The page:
How would you like to spend every Friday with your family, hitting the gym or just lazing around in bed instead of going into work? Bliss, right? And it’s not as leftfield an idea as you might think.
Way back in the 1930s the renowned economist John Maynard Keynes predicted that as technology and productivity improved, the working week would drastically shorten as humans chose to spend more time at rest and less in the office or on the factory floor.
Yet here we are in the office on a Monday as usual. For some reason, despite all the economic gains we have made in the post-war period, the 40 hour, five day week remains the standard (for those of us who work full time in white collar jobs, at least).
With all the talk of changing patterns of work, robots coming to take our jobs and the need to improve Britain’s productivity, it’s not surprising to see people raising the issue the again. In 2014 Professor John Ashton, the then-president of the UK Faculty of Public Health, called for a four-day week to combat rising levels of stress and to reduce unemployment.
Now the Green Party, admittedly not often a source of sensible economic ideas, has done the same. ‘There’s a lot of evidence that suggests when people are exhausted their productivity goes down,’ the party’s co-leader Caroline Lucas said on the BBC’s Andrew Marr Show yesterday. ‘What we want to do is take a step back and think what is the purpose of the economy, what kind of country do we want to be? Do we really want a future where all of us are just trying to work even harder bringing our work with us when we go home in the evenings and at weekends?’
Of course we don’t. But is cutting the number of workdays a practical solution to that? Part of the theory goes that by working fewer hours we end up making better use of those we do work, as we’re more focused and less tired. There’s probably some merit to that point – who can honestly they say they get as much done on a Friday as they do at the start of the week? But it seems unlikely that the energy boost we’d get from spending one less day at the office would make up for the hours lost.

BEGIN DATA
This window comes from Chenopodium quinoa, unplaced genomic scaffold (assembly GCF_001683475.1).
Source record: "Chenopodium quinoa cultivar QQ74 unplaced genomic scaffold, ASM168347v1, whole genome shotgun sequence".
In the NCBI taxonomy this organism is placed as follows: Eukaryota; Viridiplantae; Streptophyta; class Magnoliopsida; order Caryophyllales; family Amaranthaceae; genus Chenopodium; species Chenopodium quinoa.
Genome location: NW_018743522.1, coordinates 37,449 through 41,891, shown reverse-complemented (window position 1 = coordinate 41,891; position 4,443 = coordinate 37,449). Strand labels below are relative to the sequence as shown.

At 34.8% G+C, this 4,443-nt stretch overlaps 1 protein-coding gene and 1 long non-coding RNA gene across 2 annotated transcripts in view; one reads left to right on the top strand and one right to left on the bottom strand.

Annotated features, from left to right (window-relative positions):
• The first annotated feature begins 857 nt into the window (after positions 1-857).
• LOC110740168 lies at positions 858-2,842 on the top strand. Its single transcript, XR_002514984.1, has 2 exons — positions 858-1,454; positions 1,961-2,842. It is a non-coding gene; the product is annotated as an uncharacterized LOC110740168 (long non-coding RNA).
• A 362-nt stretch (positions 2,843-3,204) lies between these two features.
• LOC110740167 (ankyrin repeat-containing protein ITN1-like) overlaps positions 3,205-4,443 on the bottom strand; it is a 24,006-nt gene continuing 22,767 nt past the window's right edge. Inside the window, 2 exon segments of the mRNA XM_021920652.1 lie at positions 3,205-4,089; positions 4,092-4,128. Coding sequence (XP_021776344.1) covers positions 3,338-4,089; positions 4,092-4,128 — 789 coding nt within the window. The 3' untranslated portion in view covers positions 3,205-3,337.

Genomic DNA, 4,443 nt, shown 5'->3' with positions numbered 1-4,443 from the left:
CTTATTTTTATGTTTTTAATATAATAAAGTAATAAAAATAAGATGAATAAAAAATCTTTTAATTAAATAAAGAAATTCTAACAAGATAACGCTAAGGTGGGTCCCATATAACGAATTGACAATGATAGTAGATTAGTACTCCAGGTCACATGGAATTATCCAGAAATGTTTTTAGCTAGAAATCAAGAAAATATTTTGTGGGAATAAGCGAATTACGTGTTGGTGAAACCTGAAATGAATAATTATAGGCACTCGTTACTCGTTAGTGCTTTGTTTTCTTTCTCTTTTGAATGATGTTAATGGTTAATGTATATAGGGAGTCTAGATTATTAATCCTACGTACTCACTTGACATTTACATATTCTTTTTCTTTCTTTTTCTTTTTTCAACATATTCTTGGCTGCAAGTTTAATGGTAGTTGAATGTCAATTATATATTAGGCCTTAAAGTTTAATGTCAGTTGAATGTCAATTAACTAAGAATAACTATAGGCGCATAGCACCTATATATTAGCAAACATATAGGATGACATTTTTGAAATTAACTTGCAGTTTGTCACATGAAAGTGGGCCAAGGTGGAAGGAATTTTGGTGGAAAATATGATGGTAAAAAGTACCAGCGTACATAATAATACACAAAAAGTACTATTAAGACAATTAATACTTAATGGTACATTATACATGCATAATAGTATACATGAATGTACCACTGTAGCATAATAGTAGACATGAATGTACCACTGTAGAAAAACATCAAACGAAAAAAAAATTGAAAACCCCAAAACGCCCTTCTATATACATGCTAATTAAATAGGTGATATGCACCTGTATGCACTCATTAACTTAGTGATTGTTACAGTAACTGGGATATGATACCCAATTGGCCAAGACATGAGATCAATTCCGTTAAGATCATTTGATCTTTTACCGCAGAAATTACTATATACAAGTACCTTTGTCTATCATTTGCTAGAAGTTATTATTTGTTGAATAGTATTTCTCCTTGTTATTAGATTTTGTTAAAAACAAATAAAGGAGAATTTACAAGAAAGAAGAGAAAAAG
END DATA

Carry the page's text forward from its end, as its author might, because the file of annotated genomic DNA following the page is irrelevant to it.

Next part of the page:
Even if it did, the real challenge would be implementing such a policy. At present the Monday to Friday, 9 to 5 exists mainly because of convention, not law. Work is theoretically limited to 48 hours per week but such rules are flimsy as most workers can opt out of them. There are few restrictions on when in the week those hours should be worked, and of course plenty of people work at evenings and weekends. Reducing the number of hours permitted and making the rules more rigid could be a serious drag on the economy and reduce Britain’s international competitiveness.
It’s not clear exactly how the Greens would go about reducing working hours. They pointed the BBC towards this report by the left wing New Economics Foundation think tank (which in fact proposes slimming down the working week to a mere 21 hours), but that doesn’t shed much light on the practicalities either.
The biggest hurdle such a proposal would have to overcome is cultural. The human race probably could collectively do as Keynes suggested and down tools for the majority of days and still lead a perfectly comfortable life. But Keynes seemingly underestimated either our desire to work or our desire to accumulate wealth. Why settle for mere comfort when you can strive for more than that?
Many people continue to work more than they strictly need to because they want to. For those who don’t there is always the option to go part-time. At the other end of the spectrum, those who are determined to be make more money often tend to use more of their time for work. More than a third (35%) of self-employed people work 45 or more hours per week and 13% worked for 60 or more, according to the ONS, compared to just 23% and 4% for employees. Some people live for their vocation - good luck telling a driven entrepreneur to stop working so much.
The Greens are nonetheless probably right in saying that we spend too much time on the job. Now that we carry around all our emails on a device in our pockets it can be difficult to slip out of work mode. But political intervention is unlikely to solve that without creating just as many problems. The onus is on individuals and their employers to figure out the right amount of work for themselves.